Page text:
The witnesses to a hugely important royal wedding as a future … – Royal Central

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It was the beginning of a royal chapter which would make history time and time again.

On November 20th 1947, the ceremony which joined Princess Elizabeth and Prince Philip as wife and husband was described by one of the clergy involved as ”in all essentials, exactly the same as it would have been for any cottager who might be married this afternoon”. And just like everyone who said ‘I do’ that day, the newlyweds put pen to paper to record their union by signing the marriage register. But unlike other couples, the list of witnesses who signed the book alongside them was really rather regal indeed. Kings, queens, princes and princesses all made their mark on that historic entry. Here’s who signed the register at the wedding of Queen Elizabeth II and Prince Philip.

The Bride’s Family

First to sign among the witnesses were the parents of the bride who head the list as ‘George R’ and ‘Elizabeth R’. They are followed by ‘Mary R’, the signature of the princess’ beloved paternal grandmother. Princess Margaret found a small spot towards the end of the first column of signatures to add her name – but then she had competition.

The Groom’s Family

Prince Philip’s mother was next to sign but her decision to sign, ‘’Princess Andrew of Greece’’, wasn’t just an indicator of her official title. It was another reminder of the groom’s father who had died just three years earlier. The groom’s uncle, Louis Mountbatten, also added his name to the register, signing as ‘’Mountbatten of Burma’’ while his wife added her signature ‘’Edwina Mountbatten of Burma’’.

Philip’s aunt by marriage, Nada Milford Haven, also signed as did his maternal grandmother. She had been born a princess but lost her title during George V’s clear out of German links during World War One and so wrote her name as ‘’Victoria Milford Haven’’.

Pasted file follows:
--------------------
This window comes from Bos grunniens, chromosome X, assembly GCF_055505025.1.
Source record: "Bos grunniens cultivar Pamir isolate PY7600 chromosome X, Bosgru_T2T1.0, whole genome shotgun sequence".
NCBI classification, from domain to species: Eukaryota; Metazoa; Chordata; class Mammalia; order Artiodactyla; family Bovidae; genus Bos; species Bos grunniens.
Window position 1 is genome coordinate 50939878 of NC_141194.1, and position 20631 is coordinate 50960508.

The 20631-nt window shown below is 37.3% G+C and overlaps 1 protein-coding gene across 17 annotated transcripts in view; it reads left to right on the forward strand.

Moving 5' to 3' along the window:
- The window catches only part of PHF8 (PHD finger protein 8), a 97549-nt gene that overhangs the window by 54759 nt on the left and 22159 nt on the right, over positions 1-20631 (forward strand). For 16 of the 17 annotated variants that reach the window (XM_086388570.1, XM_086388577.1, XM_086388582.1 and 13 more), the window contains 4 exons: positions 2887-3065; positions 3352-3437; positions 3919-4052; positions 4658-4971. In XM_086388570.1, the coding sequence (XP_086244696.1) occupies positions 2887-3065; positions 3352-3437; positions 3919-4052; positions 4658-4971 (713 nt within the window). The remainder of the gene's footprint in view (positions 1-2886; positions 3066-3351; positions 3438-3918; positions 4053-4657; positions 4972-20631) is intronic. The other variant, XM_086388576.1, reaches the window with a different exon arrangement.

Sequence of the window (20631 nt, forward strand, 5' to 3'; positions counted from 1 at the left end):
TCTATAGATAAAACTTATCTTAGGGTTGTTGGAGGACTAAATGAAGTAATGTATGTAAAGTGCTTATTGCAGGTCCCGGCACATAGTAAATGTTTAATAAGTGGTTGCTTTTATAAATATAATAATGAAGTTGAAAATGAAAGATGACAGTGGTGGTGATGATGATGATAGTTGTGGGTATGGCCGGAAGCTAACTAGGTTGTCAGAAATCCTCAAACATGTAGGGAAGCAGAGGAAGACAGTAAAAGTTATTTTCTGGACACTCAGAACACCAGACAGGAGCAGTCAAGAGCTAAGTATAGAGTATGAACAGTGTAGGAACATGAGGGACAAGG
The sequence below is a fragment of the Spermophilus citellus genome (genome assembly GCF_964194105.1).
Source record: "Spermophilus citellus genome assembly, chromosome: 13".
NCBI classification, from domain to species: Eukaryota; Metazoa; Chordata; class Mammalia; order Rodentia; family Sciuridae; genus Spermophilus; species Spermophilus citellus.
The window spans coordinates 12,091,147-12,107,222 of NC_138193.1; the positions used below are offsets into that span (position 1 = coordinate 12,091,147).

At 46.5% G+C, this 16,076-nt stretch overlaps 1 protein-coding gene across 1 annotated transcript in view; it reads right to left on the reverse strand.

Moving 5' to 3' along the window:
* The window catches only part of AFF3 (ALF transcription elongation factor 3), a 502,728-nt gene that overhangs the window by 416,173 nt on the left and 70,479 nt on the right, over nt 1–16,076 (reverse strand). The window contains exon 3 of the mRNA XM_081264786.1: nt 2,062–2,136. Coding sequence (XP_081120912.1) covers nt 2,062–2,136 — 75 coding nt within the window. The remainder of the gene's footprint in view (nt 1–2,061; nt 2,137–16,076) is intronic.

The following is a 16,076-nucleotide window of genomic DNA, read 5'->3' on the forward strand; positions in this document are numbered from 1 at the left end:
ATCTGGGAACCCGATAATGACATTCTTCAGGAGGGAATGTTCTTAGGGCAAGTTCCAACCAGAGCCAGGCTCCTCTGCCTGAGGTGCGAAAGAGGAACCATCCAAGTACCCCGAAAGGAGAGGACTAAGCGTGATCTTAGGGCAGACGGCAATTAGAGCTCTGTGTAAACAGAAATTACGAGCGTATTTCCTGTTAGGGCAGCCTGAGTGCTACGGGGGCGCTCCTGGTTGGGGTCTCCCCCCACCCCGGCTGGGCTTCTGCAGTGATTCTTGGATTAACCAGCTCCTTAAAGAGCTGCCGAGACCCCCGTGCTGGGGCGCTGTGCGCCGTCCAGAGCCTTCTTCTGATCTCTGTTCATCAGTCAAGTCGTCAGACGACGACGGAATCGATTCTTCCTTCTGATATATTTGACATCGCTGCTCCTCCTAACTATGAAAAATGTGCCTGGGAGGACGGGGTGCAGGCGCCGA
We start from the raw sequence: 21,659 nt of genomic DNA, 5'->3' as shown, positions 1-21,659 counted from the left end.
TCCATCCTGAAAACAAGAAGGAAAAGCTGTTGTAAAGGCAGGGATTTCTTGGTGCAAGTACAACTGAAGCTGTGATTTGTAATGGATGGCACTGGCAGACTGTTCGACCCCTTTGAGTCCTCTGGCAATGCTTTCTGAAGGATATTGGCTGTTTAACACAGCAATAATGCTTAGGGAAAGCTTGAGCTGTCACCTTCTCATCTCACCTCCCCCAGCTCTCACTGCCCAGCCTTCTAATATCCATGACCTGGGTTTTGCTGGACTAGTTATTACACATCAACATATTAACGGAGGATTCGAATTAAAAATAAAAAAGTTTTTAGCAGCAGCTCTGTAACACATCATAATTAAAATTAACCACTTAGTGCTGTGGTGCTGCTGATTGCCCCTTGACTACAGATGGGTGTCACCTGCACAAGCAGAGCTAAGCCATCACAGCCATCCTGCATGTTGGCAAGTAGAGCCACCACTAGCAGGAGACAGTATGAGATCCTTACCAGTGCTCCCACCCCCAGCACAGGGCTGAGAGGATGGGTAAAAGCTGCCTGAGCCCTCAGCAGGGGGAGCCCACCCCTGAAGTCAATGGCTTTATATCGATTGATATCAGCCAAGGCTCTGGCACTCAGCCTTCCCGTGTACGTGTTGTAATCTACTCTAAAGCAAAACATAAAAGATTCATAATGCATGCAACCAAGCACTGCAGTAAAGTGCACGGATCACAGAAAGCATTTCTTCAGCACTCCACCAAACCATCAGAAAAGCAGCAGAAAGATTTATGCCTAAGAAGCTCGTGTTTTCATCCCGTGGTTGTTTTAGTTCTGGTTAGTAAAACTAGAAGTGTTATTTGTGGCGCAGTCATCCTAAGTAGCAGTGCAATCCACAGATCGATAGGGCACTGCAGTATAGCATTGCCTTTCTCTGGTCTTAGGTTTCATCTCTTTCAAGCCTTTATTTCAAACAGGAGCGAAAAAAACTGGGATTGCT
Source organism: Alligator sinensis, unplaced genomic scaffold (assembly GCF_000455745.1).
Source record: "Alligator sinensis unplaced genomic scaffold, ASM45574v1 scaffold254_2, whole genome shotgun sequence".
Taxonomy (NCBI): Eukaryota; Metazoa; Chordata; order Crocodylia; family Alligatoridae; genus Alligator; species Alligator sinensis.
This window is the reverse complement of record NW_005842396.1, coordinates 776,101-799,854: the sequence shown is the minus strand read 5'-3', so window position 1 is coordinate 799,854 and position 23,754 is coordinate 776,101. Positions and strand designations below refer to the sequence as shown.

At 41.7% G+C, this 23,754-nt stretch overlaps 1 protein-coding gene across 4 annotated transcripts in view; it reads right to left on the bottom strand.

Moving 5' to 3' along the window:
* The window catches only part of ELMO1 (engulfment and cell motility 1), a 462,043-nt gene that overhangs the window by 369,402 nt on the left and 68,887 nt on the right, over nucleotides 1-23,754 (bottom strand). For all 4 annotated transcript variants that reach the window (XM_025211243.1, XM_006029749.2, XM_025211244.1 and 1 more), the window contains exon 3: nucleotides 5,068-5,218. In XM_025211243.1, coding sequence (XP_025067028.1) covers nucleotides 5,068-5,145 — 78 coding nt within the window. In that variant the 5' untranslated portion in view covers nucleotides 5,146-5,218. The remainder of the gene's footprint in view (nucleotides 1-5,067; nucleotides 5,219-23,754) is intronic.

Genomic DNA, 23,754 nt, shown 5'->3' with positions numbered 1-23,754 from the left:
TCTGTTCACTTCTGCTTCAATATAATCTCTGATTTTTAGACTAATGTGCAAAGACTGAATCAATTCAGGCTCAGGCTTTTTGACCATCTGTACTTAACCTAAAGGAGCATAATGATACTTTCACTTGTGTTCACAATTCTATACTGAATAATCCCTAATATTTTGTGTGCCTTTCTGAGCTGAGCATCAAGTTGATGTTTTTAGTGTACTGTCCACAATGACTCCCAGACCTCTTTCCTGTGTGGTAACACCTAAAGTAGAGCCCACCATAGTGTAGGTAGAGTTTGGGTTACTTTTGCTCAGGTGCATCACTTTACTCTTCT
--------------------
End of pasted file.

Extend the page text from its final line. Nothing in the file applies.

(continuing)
The House of Windsor

The wider Windsor family all made their mark on the register, too. The bride’s paternal uncle, the Duke of Gloucester, signed simply as ‘’Henry’’ while his wife added ‘’Alice’’ to mark her witnessing of this historic marriage. Elizabeth’s aunt, the Duchess of Kent, also signed using just her first name, Marina.

A princess who had famously given up her title to marry also witnessed the wedding. The signature of Patricia Ramsay, born Princess Patricia of Connaught, sits just above that of one of her cousins. Princess Alice, Countess of Athlone, signed simply ‘’Alice Mary’’. The two women were both granddaughters of Queen Victoria, coming together for an important chapter in the life of the woman who would one day replace her as the longest reigning monarch in British history.

Perhaps the starkest signature on the page reads ‘’Athlone’’. It belonged to Alexander, Earl of Athlone, brother of Queen Mary and husband of the Alice Mary who got her name in just ahead of his on this historic marriage register entry.

Kings and Queens

As well as her parents and paternal grandmother, the bride could count on several other European monarchs to sign the registration of her marriage. Putting pen to paper that day were the King of Norway, Haakon VII, who was Elizabeth’s great uncle by marriage. Frederik IX and Ingrid of Denmark also signed. Meanwhile, tucked away amongst the final names is ‘’Michael R’’, the signature of the King of Romania who would return to his home country following the wedding to find himself faced with a coup that would send him into exile just weeks later.

Seven decades on

Of all the people who happily gathered round to sign that register over seven decades ago, two would make their mark on royal history like no others – Queen Elizabeth II and Prince Philip. As was traditional, the groom signed the register first, recording Philip on the top line marked out for the couple with his bride adding Elizabeth just beneath. Opposite sits the signature of the Archbishop of Canterbury who officiated at the ceremony. Geoffrey Fisher wrote ”Geoffrey Canterbury” while beneath is ”Alan C Don”, recording the presence of the Dean of Westminster at the service.

It was a wedding that was described as ”in all essentials, exactly the same” like any other that same day but which went on to become a cornerstone in regal history and our very concept of modern monarchy.

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